This is one of a series of articles on food written by David Murray (see the full list on the right hand sidebar).
Firstly, rice is rice is rice is rice. Before it is touched by human hands it is a grass seed. Like all plant-products there are different breeds and species, but white and brown rice are both still rice. The difference? Processing.
So brown rice has all the parts it grew with. The germ, endosperm, bran and awn. Only the hull is removed during milling, leaving this thing as close to natural as possible.
Starting to sound pretty good, right? (Wait for it)
The bran layers are what give the rice its brown colour, and also hold a host of micronutrients. Brown rice has more fibre and protein.
Yay! More good news. (Waaaaait for it!)
And brown rice is often praised for its lower glycaemic index (GI) than white rice. That means it is slower at increasing blood sugar and doesn’t push blood sugar as high (when eaten alone after a night of fasting. Which we all regularly do with rice, right?)
But wait for it.
Those nutritious bran layers that sound so good on paper have a critical flaw that throws a spanner in the works. They contain phytates and lectins.
Wait, what are they again? They come up again and again in my articles. Definitely worth committing to memory.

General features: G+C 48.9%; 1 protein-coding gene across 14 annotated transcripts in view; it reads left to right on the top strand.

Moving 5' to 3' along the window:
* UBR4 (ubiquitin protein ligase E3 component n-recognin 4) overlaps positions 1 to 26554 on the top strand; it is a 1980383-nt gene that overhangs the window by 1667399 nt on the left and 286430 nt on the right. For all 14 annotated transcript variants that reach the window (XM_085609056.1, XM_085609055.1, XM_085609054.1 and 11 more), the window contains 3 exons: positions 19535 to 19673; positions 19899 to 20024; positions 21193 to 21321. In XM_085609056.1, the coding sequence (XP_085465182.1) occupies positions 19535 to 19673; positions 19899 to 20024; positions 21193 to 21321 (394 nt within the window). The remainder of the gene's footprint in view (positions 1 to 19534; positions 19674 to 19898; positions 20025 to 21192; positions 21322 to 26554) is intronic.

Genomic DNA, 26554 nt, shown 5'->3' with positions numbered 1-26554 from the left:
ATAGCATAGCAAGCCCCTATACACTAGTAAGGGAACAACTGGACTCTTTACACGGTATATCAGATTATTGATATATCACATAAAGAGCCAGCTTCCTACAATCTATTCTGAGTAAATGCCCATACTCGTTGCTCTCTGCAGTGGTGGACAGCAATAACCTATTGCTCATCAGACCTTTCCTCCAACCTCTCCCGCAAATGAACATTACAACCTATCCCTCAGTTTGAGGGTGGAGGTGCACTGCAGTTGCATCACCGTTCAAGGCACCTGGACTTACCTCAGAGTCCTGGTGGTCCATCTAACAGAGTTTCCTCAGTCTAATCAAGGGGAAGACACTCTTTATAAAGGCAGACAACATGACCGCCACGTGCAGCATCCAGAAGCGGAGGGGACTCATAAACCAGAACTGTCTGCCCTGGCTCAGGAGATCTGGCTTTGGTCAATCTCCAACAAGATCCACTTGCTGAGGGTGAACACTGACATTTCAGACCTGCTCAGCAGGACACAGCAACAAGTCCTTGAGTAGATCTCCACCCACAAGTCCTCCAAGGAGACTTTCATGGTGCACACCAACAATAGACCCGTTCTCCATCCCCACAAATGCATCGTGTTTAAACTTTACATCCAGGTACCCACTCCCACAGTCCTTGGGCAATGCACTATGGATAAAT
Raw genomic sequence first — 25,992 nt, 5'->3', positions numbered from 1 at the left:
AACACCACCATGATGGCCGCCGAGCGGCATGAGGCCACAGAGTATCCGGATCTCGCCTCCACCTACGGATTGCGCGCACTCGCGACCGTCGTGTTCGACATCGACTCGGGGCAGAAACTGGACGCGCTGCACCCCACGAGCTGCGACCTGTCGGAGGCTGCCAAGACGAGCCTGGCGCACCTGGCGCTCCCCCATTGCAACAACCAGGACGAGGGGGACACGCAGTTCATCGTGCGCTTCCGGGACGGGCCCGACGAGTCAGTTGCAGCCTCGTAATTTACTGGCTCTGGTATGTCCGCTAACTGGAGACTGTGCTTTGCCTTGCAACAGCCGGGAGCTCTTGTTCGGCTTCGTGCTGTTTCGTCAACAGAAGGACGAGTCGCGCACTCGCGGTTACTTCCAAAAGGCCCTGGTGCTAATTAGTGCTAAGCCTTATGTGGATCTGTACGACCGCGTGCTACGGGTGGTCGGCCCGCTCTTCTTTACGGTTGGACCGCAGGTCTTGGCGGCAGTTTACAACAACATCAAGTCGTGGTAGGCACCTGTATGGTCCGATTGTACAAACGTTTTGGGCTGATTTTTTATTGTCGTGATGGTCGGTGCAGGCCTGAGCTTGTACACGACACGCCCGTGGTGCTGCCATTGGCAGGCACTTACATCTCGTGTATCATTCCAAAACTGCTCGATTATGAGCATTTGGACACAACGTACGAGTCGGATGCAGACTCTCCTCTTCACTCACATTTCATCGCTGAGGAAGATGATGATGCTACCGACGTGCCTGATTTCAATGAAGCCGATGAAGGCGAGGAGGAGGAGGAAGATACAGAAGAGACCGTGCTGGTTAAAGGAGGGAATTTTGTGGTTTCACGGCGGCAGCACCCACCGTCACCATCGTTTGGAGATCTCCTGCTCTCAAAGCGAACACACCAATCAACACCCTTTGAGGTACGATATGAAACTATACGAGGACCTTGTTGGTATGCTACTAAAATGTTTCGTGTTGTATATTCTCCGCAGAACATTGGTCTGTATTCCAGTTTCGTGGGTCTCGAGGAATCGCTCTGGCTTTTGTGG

They are known as ‘anti-nutrients’. They bond with nutrients in our food, lowering their bioavailability. So even though brown rice has (slightly) more NUTRIENT CONTENT than white rice, you’re not necessarily absorbing it into your system. They become shielded against our bodies, and pass right on through. A higher nutrient content doesn’t always equal a higher nutrient intake.
And even if it did, rice is not the place to go for nutrients. It’s that ‘micro’ on the front of micronutrient that should give it away. We’re talking tiny amounts. Throw some veggies and chicken into your rice and you’ve rendered the difference obsolete. Rice is rice. We’re back to that.
So white rice is just brown rice with some extra milling. Now we’ve removed the bran layers, awn and the germ as well, leaving just the white endosperm. And with the bran goes most of the micronutrients, and the phytates and lectins as well. But that’s not to say that white rice is less nutritious than brown. The actual nutrient content is only slightly lower, but the anti-nutrients are gone so you can easily absorb them into your body.
There is also a slight difference in how our digestive systems handle each different rice.
What with the micronutrients and anti-nutrients and all, your body is doing a little more to work through some brown rice. This can cause you some problems if you have existing digestion issues, like intolerances or leaky gut syndrome. If not, it shouldn’t be causing you any problems. White rice, on the other hand, is easy breezy. No matter your intolerances, white rice is almost always problem free in the digestion department.
So which is the healthier choice? This writer votes white! But what really makes a difference is what you pair it with. Choosing a balanced diet and avoiding sauces with additives by making your own is the only sure-fire way to get the most out of your rice.